Beloved — Toni Morrison / The Driver’s Seat — Muriel Spark

I have resigned to the fact that I will not be able to write about all the books I read in 2014 by the end of the year, but that’s okay, my OCD level isn’t too high in this particular area. So this might be the last post of the year, since I’m flying away tomorrow to  what is in this part of the world called  the Far East, or in my language South East Asia :). I’m also keeping the Best of 2014 post for next year (I just cannot bring myself to do it before the year ends).

Beloved — Toni Morrison

toni-morrison-belovedmorrison

Beloved was the last book I read for the Coursera’s Fiction of Relationship reading list (which I have talked about in the past). I also had not read Toni Morrison before and she’s in the Nobel list, so really it was about time that I spend some time on it.

And boy it was a long time. Beloved is only around 220 pages long, and it felt really, really, really long. I think I spent around 6 weeks on it. It wasn’t like I tried to speed up – I was kind of in a busy period in other aspects of life as well – but it felt like I was moving at snail’s pace.

I’m glad that I spent time on this book and that I finished it, but I’d say it wasn’t too enjoyable an experience. The subject matter was hard to swallow, and the way the story is told was far from being straightforward. Unlike some people, I didn’t have problem at all with any elements of magical realism, I was totally fine with things left unexplained for example, but overall it’s a challenging book. It’s… muddled. I’m not sure if I’m going to read another Toni Morrison, just like I’m not sure whether I’m going to read another William Faulkner. Maybe not in the near future, but never say never :)

The Driver’s Seat — Muriel Spark

driversseatmuriel spark

One of the greatest things about Muriel Spark’s book is that they’re short. I so so love that they’re short. The Driver’s Seat is only shy of 100 pages long, and yet it’s smart and sharp. I love short book done well, lean, with every word written for a purpose. The Driver’s Seat is all those things, a controlled piece of writing. If ever I were to write a short book, I wish to write like Muriel Spark.

I have read The Prime of Miss Jean Brodie, back in 2010, so this is my second Spark’s novels. I heard that all her novels are just as good, so now after reading The Driver’s Seat and with some faint memory of Jean Brodie, I can be confident that I will like her other books as well.

I felt like I was in safe hands while reading The Driver’s Seat, even though the story was really odd, unsettling, and unusual. If you intend to read the book, I highly suggest that you do not read any blurbs or reviews, as it is extremely easy to spoil the book. I read one review on Goodreads after I finished reading the book and someone casually just mentioned the whole ending in the first sentence! (Unbelievable. I have since flagged it, and that particular review is now marked with spoiler warning.)

Why is it easy to spoil the book? Because you really have no idea what’s going on until the end. In essence, by giving away what the book is about, you give away the ending. You need to trust the author all the way through the book, which is probably not an easy feat, but I did. I felt like I was in the safe hands of a masterful author.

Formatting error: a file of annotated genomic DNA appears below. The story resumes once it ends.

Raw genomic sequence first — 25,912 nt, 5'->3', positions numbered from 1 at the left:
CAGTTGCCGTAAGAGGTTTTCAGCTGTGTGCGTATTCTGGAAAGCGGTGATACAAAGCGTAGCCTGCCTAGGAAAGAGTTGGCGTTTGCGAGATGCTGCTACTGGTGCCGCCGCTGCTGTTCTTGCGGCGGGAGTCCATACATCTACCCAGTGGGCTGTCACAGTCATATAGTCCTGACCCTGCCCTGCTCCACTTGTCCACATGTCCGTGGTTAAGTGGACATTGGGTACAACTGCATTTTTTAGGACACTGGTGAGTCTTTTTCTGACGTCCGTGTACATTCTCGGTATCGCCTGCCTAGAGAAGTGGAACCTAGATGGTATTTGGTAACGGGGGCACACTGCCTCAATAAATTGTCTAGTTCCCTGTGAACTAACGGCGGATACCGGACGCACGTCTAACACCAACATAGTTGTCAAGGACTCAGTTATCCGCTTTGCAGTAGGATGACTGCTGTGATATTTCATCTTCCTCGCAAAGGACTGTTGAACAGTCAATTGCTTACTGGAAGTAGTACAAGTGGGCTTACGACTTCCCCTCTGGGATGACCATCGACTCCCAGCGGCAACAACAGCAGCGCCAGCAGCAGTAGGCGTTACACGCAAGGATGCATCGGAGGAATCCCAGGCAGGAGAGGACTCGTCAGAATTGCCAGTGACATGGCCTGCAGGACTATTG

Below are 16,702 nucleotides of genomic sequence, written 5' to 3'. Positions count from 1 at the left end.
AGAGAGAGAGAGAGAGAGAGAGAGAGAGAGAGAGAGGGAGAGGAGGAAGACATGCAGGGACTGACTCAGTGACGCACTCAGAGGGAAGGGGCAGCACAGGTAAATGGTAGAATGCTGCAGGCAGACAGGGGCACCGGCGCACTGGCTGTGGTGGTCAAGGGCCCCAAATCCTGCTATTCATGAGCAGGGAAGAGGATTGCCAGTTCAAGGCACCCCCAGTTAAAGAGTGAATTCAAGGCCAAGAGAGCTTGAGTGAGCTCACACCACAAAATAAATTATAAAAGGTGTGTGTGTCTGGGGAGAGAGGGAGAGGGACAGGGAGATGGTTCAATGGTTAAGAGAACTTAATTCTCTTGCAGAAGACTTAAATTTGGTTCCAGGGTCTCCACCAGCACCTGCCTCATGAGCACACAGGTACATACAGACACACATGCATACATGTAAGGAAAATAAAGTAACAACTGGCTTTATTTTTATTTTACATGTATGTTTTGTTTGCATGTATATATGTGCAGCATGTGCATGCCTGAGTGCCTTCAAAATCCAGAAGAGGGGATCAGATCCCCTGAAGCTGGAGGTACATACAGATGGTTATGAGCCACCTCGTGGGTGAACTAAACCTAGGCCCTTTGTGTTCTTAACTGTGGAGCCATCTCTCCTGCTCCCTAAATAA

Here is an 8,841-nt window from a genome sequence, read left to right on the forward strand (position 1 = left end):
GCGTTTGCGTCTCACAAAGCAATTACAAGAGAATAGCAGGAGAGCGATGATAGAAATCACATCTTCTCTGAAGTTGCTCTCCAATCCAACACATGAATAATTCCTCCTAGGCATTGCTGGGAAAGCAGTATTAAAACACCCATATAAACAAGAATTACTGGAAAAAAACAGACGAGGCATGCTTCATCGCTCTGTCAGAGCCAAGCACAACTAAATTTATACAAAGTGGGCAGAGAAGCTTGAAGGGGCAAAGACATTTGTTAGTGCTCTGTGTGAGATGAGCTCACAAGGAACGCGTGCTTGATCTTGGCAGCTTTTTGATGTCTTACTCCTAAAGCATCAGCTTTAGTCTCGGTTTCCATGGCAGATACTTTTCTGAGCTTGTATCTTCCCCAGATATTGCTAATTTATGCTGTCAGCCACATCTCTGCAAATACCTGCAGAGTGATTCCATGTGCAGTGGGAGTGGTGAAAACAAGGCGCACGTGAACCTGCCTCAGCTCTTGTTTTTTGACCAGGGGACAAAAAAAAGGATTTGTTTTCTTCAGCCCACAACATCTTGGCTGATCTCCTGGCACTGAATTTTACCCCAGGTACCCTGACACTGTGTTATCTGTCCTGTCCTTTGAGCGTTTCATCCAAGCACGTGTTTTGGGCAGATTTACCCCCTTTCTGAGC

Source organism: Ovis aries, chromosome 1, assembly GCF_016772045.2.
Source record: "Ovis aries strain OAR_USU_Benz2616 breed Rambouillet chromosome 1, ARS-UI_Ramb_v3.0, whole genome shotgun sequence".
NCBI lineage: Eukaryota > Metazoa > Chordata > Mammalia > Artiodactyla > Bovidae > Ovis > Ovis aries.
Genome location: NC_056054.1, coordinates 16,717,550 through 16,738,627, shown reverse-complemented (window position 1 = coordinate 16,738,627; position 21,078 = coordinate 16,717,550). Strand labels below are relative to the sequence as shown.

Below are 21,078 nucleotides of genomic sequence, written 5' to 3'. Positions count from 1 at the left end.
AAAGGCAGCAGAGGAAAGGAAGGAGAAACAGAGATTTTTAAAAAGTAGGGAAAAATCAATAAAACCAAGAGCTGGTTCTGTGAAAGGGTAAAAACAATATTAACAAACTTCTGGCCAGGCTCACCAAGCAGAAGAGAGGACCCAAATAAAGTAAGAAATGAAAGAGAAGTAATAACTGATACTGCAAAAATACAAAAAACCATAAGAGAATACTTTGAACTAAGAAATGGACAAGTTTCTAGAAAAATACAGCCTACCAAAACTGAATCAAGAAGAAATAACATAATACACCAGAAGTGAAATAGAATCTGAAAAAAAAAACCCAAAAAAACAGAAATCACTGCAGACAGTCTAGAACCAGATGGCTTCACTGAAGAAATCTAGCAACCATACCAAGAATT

Happy Christmas all! 2014 has been a great reading year for me, and I can’t wait for 2015!

 

Siddhartha — Hesse / Of Mice and Men — Steinbeck

By this time I am horribly, horribly late in posting about books I’ve read. In fact, some books are already slipping away from my mind, even though I just read them a few months ago. Nevermind that, as I need to get on writing anyway, before they truly vanish from memory a couple of years from now.

Today is about two short books, both by winners of Nobel Prize in Literature. My first time to read Herman Hesse, second time for John Steinbeck.

Siddhartha – Hermann Hesse

siddhartaherman hesse

Siddharta was not quite like what I expected. I was expecting some kind of biography of Siddharta the Buddha, but instead, we follow the journey of another man, also named Siddharta, who seems to be in the shadow of Siddharta the Buddha (his timeline seems to happen after Buddha).

Our character Siddharta goes through a different journey to enlightenment, which I’m not going to go into too much details. I cannot remember much about the ending, so  I can’t tell you even if I want to.

I was very intrigued by Herman Hesse. A German writing about spirituality of the East in the early 1900s (Siddharta was published in 1922) seems unusual. Was it the time when the West started to be fascinated about the East? I wonder what his other books would be like. I might read more from him.

Of Mice and Men – John Steinbeck

of mice and mensteinbeck

I have read East of Eden a few years ago and quite liked it, but to be honest I don’t know if I want read more books by John Steinbeck, purely because of the depression era that he concentrated his writing on; it’s just not where my interest lies.

Of Mice and Men however is so tiny and so popular that I might as well read it. One thing that put me off reading it for a while was that I knew about the ending. I can’t remember how it got spoiled for me, it wasn’t completely spoiled either, but I knew about it roughly. I was waiting for the memory to go away, but it never did, so I read the book anyway, knowing the direction it was heading.

It was a sad and heartfelt little book, exactly like what I expected.  I do wonder if I would read it differently had I not known about the ending. As such, I felt like I was seeing all the author’s techniques in bringing readers to reach the climax, and I don’t think I was ever fully absorbed in the story.

 

Related Posts Plugin for WordPress, Blogger...